The US Senate is working on a new energy bill that would provide up to $3.8 billion in rebates to buyers of natural gas-powered vehicles (get the details here, PDF document). That sounds good at first, because cars running on compressed natural gas (CNG) emit less carbon dioxide than their gasoline counterparts. There’s also the huge benefit of energy independence. Oil is imported, sometimes from unfriendly countries, whereas natural gas is plentiful in the US, with proven reserves that can last for several decades.
This is the kind of vehicle that would bring the biggest reduction in CO2 emissions.
A Chevy van, a vehicle that comes most often with a low-tech gasoline V8 engine. With a good conversion kit, its carbon dioxide emissions could go down 25% with natural gas. I guess this is what the senators had in mind, as they have specifically set rebates for heavy-weight vehicles. The maximum values of the rebates proposed is as follows.
$10,000 for each qualified alternative fuel vehicle with a gross vehicle weight rating of not more than 8,500 pounds; $16,000 for each qualified alternative fuel vehicle with a gross vehicle weight rating of more than 8,500 but not more than 14,000 pounds; $40,000 for each qualified alternative fuel vehicle with a gross vehicle weight rating of more than 14,000 but not more than 26,000 pounds; and $64,000 for each qualified alternative fuel vehicle with a gross vehicle weight rating of more than 26,000 pounds.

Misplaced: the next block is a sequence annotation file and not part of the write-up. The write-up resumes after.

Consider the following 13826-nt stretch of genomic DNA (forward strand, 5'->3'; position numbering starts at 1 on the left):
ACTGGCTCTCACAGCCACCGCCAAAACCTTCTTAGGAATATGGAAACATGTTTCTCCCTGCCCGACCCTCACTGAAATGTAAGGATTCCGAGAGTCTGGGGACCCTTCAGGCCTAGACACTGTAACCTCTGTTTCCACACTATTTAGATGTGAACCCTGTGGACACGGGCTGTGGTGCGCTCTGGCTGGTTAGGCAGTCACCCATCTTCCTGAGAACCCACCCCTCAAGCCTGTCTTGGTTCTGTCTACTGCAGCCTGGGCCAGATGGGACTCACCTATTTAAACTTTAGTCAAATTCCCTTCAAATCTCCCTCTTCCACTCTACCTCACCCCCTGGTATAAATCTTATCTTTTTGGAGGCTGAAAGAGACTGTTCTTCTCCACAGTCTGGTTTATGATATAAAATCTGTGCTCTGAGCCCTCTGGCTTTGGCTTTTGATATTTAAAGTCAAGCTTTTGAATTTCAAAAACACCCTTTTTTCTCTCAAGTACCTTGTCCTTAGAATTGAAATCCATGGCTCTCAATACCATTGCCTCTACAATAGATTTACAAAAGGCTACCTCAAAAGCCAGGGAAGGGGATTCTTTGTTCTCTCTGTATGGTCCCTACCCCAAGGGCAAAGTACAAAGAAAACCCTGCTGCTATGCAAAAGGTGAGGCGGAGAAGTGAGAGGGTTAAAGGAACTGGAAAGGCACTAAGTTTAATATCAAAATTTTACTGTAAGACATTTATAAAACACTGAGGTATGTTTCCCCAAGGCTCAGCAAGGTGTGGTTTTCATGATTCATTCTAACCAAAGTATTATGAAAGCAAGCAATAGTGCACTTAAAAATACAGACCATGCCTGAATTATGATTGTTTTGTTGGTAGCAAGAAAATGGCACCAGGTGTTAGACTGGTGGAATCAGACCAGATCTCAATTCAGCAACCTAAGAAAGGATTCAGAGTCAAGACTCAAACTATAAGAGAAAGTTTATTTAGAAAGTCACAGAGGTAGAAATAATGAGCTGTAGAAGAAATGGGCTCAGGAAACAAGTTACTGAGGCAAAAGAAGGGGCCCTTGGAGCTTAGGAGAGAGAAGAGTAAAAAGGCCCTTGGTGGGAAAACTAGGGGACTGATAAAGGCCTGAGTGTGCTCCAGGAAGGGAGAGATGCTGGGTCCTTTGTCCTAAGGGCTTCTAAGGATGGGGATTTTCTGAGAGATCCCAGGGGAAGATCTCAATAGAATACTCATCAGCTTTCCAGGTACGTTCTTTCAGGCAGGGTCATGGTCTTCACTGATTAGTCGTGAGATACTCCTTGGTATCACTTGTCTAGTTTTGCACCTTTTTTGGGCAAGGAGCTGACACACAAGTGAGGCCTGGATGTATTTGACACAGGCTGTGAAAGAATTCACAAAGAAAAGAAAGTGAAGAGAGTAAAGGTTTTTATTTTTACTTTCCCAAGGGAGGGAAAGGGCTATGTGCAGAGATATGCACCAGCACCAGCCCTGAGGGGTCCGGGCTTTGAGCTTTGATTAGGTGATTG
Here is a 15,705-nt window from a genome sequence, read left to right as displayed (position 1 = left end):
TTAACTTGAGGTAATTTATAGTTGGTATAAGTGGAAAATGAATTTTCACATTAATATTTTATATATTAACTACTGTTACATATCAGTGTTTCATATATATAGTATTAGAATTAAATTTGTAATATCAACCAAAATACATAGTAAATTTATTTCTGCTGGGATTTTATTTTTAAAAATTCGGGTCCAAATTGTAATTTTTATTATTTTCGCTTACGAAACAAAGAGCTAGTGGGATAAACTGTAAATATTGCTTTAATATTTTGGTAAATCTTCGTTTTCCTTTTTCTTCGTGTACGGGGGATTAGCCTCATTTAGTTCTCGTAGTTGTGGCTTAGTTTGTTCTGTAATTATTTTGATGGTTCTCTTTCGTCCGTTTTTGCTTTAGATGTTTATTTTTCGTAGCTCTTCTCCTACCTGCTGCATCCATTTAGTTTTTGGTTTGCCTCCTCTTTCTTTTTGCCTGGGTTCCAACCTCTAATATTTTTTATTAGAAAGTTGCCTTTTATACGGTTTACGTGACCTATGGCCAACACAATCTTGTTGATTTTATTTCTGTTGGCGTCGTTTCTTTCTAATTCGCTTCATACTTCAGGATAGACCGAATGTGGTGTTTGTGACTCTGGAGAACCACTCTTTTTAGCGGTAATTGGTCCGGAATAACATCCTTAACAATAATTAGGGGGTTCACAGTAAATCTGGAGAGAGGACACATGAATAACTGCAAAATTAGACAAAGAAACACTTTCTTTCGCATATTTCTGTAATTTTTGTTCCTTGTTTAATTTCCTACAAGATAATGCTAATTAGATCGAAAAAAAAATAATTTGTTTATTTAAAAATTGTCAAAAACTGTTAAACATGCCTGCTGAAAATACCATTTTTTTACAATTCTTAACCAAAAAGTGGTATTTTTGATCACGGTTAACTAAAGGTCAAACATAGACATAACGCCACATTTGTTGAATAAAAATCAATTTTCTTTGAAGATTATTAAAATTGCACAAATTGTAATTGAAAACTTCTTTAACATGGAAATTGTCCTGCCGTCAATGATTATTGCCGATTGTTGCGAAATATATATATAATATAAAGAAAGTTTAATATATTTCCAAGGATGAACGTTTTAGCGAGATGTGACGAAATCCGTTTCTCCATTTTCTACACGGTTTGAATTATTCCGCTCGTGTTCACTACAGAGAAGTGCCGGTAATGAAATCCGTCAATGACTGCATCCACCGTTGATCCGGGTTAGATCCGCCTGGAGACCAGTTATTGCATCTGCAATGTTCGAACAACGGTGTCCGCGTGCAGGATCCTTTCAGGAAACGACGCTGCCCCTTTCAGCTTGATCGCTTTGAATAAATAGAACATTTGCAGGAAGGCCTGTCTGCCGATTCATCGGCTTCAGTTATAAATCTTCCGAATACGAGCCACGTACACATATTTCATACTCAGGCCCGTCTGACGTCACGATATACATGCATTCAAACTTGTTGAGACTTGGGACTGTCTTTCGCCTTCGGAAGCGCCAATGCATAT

You read it right, $64 Gs to convert a big rig to natural gas. This is serious money, is it worth it?
I think it’s not, because contrary to many people beliefs, big trucks, at least the latest models, have very efficient diesel engines. With turbocharging and a high pressure direct injection fuel system, a big truck is a as efficient as an hybrid car. The Daimler group is the world’s largest truck manufacturer, its best models wearing the Mercedes-Benz badge. In terms of pure efficiency, the energy to power ratio, these big trucks are more efficient than a Toyota Prius.
Would there be an advantage converting these trucks to CNG? It would reduce Nitrogen oxides (NOx) very significantly, no doubt about it, but it would not reduce carbon dioxide emissions in any way. The debate has been raging for several years in Europe. CNG and diesel are equals in terms of carbon dioxide emissions. You have to find other reasons to favor one or the other.